Hillary Clinton wins Alabama Black Belt by 56,741 votes, more than Trump’s win in Michigan and Wisconsin

By: John Zippert, Co-Publisher

clinton

 

By John Zippert, Co-Publisher

Looking back over the final results of the 2016 Presidential election, according to Politico, Donald Trump received 306 electoral votes and 61,201,031 popular votes while Hillary Clinton received 232 electoral votes and 62,523,126 popular votes. In Alabama, Trump won by 1,306,925 to 718,084 popular votes for Clinton.
Based on Politicos figures, Hillary Clinton won the election by 1,322,095 popular votes or a little over 1% of the total votes cast, including those for third party candidates.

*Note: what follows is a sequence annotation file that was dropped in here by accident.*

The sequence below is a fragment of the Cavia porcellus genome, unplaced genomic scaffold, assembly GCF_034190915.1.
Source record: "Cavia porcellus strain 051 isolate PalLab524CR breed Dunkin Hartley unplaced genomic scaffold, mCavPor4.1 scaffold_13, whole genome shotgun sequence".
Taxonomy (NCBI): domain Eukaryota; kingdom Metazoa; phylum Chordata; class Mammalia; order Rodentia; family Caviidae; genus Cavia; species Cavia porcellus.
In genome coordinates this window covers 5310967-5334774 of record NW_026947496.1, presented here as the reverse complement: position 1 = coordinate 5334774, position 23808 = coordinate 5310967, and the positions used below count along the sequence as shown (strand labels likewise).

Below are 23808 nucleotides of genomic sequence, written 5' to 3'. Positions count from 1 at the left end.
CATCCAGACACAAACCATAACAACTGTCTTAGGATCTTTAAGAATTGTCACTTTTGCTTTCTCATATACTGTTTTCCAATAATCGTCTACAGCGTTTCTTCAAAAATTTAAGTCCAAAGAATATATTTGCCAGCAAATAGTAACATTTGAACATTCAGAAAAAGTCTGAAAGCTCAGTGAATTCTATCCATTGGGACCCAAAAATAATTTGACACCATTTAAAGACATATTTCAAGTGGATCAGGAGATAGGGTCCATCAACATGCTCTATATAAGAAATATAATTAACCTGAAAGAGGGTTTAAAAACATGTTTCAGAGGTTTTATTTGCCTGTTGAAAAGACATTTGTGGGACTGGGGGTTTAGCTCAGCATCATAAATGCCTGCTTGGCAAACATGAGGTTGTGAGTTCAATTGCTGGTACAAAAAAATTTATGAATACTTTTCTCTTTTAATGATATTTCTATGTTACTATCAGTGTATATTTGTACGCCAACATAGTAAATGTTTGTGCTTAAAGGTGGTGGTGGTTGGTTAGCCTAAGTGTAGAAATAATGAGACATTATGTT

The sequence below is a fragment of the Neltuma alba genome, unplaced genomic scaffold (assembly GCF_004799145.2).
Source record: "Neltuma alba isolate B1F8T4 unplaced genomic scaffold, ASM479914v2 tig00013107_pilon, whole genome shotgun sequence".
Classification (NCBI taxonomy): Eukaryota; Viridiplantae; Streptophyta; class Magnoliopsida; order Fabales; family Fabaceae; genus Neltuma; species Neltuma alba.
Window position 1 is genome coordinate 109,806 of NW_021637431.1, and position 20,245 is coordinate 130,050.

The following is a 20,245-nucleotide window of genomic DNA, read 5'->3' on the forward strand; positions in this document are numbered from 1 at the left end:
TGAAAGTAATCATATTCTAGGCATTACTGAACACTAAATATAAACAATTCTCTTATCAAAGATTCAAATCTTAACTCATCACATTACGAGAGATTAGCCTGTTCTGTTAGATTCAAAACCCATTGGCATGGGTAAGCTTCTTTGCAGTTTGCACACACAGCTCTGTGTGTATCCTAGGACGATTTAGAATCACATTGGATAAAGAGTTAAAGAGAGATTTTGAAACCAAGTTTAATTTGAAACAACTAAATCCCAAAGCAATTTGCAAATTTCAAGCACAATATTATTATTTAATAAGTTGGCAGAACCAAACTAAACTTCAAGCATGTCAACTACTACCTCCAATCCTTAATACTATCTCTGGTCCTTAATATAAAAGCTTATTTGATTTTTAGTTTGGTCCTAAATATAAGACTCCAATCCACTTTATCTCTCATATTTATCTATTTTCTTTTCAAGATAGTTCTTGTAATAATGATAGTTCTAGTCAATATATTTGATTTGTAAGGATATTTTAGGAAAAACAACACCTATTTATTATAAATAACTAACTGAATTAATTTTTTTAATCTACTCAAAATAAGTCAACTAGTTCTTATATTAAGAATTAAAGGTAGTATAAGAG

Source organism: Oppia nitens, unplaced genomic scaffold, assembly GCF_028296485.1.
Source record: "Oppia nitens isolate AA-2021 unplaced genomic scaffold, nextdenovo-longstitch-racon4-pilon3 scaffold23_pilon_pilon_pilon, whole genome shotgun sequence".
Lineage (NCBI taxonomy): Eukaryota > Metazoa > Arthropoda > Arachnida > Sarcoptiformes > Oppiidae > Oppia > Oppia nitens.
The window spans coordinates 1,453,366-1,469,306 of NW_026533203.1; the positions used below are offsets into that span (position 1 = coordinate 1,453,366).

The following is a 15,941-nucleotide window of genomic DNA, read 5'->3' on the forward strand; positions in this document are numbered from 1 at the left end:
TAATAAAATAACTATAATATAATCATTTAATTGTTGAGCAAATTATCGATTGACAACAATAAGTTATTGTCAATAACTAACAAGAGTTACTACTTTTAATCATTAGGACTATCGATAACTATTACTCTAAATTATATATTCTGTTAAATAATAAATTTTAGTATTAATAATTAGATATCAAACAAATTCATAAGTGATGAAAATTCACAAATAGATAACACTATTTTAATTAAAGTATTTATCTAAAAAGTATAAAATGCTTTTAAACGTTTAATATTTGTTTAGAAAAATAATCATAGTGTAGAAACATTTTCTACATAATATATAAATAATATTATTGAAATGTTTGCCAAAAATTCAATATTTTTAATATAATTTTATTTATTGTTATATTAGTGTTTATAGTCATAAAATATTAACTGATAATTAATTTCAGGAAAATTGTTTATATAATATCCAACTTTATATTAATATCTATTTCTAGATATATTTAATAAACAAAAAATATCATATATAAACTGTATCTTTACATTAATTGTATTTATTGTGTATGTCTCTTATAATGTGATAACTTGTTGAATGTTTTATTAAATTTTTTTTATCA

The results for the 12 county Black Belt area (including Montgomery) was 32,095 more votes for Clinton in the eleven counties (shown in the chart) and 56,741 more votes in the entire band of blue across the south central part of the state from Mississippi to Georgia.
Trump won Michigan’s 16 electoral votes by a margin of 11,612 votes (2,279,805 for Trump to 2,268,193 for Clinton).
He won Wisconsin’s 10 electoral votes by 27,257 (1,409,467 for Trump to 1,382,210 votes for Clinton). Trump carried Pennsylvania’s 20 electoral votes by 68,136 votes. In the three closest states, Trump’s margin of victory was 107,005 votes.
Trump earned that 46 vote Electoral College victory by a slim margin in those three states.
The 56,741 votes of residents of the Alabama Black Belt were more than Trump’s margin of victory in two states – Michigan and Wisconsin.